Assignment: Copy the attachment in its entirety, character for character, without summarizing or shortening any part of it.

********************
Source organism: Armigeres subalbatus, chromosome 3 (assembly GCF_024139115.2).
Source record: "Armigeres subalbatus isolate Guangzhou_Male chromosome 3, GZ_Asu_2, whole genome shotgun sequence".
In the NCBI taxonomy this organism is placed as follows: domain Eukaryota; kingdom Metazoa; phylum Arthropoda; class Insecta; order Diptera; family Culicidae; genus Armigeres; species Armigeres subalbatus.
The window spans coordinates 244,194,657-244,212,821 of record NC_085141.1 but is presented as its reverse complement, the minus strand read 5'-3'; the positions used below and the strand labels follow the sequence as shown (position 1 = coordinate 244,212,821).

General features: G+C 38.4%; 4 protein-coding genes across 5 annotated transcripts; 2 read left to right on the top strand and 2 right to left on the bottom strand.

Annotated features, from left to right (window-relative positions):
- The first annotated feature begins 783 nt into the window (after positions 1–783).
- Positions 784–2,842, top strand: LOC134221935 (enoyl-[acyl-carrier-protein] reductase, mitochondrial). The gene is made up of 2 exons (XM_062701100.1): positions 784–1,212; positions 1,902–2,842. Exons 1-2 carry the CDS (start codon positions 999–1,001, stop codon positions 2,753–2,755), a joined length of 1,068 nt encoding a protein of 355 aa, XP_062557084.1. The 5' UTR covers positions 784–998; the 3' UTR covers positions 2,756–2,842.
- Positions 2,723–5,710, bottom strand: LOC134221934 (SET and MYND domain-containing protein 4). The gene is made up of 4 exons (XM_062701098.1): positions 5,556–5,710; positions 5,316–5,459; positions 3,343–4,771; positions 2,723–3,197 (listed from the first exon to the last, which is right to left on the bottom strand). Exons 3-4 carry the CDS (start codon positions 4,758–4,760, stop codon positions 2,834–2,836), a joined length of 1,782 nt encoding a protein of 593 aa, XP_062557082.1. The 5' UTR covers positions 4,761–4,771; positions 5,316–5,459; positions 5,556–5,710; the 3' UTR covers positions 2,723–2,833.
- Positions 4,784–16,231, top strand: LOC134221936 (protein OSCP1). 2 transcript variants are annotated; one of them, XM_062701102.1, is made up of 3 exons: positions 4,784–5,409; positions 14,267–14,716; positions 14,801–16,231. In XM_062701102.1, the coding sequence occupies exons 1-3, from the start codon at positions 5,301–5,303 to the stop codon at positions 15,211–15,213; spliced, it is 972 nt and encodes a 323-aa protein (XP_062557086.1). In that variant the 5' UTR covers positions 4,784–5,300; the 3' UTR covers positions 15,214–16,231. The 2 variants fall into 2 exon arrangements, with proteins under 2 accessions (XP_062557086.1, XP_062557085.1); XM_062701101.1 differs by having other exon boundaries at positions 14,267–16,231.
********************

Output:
Source organism: Armigeres subalbatus, chromosome 3 (assembly GCF_024139115.2).
Source record: "Armigeres subalbatus isolate Guangzhou_Male chromosome 3, GZ_Asu_2, whole genome shotgun sequence".
In the NCBI taxonomy this organism is placed as follows: domain Eukaryota; kingdom Metazoa; phylum Arthropoda; class Insecta; order Diptera; family Culicidae; genus Armigeres; species Armigeres subalbatus.
The window spans coordinates 244,194,657-244,212,821 of record NC_085141.1 but is presented as its reverse complement, the minus strand read 5'-3'; the positions used below and the strand labels follow the sequence as shown (position 1 = coordinate 244,212,821).

General features: G+C 38.4%; 4 protein-coding genes across 5 annotated transcripts; 2 read left to right on the top strand and 2 right to left on the bottom strand.

Annotated features, from left to right (window-relative positions):
- The first annotated feature begins 783 nt into the window (after positions 1–783).
- Positions 784–2,842, top strand: LOC134221935 (enoyl-[acyl-carrier-protein] reductase, mitochondrial). The gene is made up of 2 exons (XM_062701100.1): positions 784–1,212; positions 1,902–2,842. Exons 1-2 carry the CDS (start codon positions 999–1,001, stop codon positions 2,753–2,755), a joined length of 1,068 nt encoding a protein of 355 aa, XP_062557084.1. The 5' UTR covers positions 784–998; the 3' UTR covers positions 2,756–2,842.
- Positions 2,723–5,710, bottom strand: LOC134221934 (SET and MYND domain-containing protein 4). The gene is made up of 4 exons (XM_062701098.1): positions 5,556–5,710; positions 5,316–5,459; positions 3,343–4,771; positions 2,723–3,197 (listed from the first exon to the last, which is right to left on the bottom strand). Exons 3-4 carry the CDS (start codon positions 4,758–4,760, stop codon positions 2,834–2,836), a joined length of 1,782 nt encoding a protein of 593 aa, XP_062557082.1. The 5' UTR covers positions 4,761–4,771; positions 5,316–5,459; positions 5,556–5,710; the 3' UTR covers positions 2,723–2,833.
- Positions 4,784–16,231, top strand: LOC134221936 (protein OSCP1). 2 transcript variants are annotated; one of them, XM_062701102.1, is made up of 3 exons: positions 4,784–5,409; positions 14,267–14,716; positions 14,801–16,231. In XM_062701102.1, the coding sequence occupies exons 1-3, from the start codon at positions 5,301–5,303 to the stop codon at positions 15,211–15,213; spliced, it is 972 nt and encodes a 323-aa protein (XP_062557086.1). In that variant the 5' UTR covers positions 4,784–5,300; the 3' UTR covers positions 15,214–16,231. The 2 variants fall into 2 exon arrangements, with proteins under 2 accessions (XP_062557086.1, XP_062557085.1); XM_062701101.1 differs by having other exon boundaries at positions 14,267–16,231.